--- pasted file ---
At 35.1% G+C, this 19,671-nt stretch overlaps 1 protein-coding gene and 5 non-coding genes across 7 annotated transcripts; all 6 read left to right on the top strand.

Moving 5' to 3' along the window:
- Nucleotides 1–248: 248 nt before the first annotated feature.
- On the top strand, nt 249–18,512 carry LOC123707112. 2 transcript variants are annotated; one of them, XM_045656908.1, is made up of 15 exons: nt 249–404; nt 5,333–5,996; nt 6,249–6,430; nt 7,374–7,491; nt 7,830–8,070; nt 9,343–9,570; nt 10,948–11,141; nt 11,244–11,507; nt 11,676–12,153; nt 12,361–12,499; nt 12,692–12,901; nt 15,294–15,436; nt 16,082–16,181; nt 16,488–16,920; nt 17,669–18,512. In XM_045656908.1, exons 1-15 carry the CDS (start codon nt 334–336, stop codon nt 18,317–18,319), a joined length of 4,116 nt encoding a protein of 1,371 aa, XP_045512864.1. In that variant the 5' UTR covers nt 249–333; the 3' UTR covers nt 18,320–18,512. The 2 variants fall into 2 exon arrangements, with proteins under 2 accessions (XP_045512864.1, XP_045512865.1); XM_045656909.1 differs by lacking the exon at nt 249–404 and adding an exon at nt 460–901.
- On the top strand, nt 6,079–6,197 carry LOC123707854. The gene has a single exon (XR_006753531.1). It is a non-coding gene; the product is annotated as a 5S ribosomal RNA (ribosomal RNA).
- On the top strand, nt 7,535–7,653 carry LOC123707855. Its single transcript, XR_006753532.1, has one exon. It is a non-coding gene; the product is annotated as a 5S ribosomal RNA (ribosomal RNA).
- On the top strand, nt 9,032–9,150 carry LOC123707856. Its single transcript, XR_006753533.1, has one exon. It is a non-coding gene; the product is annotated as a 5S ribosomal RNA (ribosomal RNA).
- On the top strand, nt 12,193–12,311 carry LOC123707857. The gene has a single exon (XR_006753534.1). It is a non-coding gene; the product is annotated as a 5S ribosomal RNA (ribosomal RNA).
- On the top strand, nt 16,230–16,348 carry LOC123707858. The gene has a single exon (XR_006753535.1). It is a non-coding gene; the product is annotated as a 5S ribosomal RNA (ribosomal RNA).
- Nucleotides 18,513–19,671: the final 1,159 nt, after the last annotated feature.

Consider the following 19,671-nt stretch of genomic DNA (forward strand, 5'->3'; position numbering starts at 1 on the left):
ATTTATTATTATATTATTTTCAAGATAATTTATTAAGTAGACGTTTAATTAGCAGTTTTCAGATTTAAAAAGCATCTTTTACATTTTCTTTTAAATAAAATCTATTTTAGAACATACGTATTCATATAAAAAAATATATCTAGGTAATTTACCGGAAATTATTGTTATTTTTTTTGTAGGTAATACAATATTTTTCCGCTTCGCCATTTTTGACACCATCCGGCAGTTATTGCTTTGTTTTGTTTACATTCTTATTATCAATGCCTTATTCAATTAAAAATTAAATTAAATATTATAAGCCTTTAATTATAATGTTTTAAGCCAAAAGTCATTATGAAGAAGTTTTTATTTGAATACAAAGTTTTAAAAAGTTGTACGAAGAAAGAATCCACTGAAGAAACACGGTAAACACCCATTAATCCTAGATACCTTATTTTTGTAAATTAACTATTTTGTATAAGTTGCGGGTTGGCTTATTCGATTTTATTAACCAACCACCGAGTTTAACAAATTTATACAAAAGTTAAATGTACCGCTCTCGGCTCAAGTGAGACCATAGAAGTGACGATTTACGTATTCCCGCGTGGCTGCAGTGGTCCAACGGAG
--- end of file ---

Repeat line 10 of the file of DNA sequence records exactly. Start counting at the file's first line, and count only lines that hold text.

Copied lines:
- Nucleotides 18,513–19,671: the final 1,159 nt, after the last annotated feature.